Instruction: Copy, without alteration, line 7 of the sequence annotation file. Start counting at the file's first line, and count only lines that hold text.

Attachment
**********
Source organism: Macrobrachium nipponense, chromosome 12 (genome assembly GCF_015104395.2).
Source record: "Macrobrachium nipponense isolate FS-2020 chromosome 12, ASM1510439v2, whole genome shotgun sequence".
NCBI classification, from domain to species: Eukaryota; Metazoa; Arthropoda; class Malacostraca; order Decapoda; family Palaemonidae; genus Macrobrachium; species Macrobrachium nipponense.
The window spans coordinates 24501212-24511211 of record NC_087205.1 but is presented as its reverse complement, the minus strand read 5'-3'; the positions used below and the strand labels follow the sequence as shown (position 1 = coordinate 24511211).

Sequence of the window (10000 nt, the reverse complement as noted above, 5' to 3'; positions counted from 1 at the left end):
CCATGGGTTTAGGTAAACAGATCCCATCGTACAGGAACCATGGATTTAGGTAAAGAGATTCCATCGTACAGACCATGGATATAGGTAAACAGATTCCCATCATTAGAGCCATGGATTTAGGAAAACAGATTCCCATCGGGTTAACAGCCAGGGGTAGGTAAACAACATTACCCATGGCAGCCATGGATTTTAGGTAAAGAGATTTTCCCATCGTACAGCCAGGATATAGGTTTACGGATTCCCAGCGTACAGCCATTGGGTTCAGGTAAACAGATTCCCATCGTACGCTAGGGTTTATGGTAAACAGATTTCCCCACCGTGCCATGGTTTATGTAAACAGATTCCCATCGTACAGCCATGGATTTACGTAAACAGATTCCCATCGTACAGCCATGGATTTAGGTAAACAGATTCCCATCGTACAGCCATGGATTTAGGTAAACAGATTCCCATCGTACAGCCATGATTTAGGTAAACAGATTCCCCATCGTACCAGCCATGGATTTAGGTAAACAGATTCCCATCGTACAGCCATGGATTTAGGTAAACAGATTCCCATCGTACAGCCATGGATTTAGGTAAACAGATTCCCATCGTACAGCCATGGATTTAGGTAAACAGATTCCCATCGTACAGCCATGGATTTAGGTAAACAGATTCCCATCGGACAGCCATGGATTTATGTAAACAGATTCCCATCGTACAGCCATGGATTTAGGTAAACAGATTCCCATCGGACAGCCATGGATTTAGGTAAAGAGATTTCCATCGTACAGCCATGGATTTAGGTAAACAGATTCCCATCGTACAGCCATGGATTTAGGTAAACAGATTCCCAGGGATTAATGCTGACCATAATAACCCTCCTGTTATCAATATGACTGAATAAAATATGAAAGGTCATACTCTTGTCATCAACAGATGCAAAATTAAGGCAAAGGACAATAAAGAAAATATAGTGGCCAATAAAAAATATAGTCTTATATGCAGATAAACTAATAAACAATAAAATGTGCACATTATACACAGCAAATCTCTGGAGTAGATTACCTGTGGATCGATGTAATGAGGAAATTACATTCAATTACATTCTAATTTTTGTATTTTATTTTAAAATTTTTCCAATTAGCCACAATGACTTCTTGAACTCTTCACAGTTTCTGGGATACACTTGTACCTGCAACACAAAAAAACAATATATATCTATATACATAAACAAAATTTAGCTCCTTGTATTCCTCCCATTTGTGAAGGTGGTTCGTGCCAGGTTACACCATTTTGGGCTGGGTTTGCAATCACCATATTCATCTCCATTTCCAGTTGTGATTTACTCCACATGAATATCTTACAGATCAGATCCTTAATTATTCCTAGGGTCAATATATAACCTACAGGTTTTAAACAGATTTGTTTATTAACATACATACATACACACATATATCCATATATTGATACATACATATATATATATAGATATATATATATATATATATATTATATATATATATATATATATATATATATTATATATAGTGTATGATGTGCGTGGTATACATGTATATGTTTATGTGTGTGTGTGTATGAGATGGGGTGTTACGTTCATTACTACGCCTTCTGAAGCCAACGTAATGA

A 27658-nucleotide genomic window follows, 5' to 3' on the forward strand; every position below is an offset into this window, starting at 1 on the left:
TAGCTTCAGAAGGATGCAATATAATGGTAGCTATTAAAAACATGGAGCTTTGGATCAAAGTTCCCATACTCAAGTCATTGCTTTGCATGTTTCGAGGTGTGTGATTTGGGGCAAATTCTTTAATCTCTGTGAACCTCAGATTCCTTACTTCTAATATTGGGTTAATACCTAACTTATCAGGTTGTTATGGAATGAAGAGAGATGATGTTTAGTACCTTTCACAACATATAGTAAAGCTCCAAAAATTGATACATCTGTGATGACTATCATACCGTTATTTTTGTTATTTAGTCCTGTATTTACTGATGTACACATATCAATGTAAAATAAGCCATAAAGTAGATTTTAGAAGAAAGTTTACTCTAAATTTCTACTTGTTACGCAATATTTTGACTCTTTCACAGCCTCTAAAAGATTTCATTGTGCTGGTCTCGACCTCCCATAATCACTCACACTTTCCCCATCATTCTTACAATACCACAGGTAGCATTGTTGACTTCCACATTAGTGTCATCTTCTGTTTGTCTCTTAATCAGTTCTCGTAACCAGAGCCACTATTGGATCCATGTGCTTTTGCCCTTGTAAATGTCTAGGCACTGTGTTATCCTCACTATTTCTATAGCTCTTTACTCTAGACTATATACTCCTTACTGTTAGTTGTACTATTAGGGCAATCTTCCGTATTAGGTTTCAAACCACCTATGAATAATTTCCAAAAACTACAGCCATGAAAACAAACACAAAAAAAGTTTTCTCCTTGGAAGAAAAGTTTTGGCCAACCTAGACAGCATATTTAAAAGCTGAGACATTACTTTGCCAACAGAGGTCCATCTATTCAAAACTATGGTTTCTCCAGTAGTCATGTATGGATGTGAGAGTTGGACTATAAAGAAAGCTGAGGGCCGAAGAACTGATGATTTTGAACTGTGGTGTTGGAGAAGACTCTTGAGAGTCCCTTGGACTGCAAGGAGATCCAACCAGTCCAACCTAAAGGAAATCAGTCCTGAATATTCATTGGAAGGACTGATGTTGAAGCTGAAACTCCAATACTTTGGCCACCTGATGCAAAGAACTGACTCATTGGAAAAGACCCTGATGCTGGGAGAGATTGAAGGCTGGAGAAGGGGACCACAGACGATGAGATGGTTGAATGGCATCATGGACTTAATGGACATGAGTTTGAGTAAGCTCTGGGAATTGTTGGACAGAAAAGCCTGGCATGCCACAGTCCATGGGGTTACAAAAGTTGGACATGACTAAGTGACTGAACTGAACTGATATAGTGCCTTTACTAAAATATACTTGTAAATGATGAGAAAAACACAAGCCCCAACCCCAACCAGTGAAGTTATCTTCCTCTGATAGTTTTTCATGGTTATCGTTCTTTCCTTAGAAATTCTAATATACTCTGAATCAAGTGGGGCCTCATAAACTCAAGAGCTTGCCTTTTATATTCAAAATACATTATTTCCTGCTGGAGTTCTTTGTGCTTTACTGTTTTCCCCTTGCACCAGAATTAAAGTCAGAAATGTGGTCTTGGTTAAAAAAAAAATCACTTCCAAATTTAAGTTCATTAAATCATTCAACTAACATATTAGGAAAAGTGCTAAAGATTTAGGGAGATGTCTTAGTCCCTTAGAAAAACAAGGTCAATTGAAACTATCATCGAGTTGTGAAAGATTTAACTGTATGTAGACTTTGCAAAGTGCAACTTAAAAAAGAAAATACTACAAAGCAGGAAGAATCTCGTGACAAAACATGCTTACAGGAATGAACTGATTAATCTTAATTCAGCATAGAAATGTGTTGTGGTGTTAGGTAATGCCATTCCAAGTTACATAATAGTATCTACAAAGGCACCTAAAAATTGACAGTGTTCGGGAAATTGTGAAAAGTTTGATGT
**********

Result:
A 27658-nucleotide genomic window follows, 5' to 3' on the forward strand; every position below is an offset into this window, starting at 1 on the left: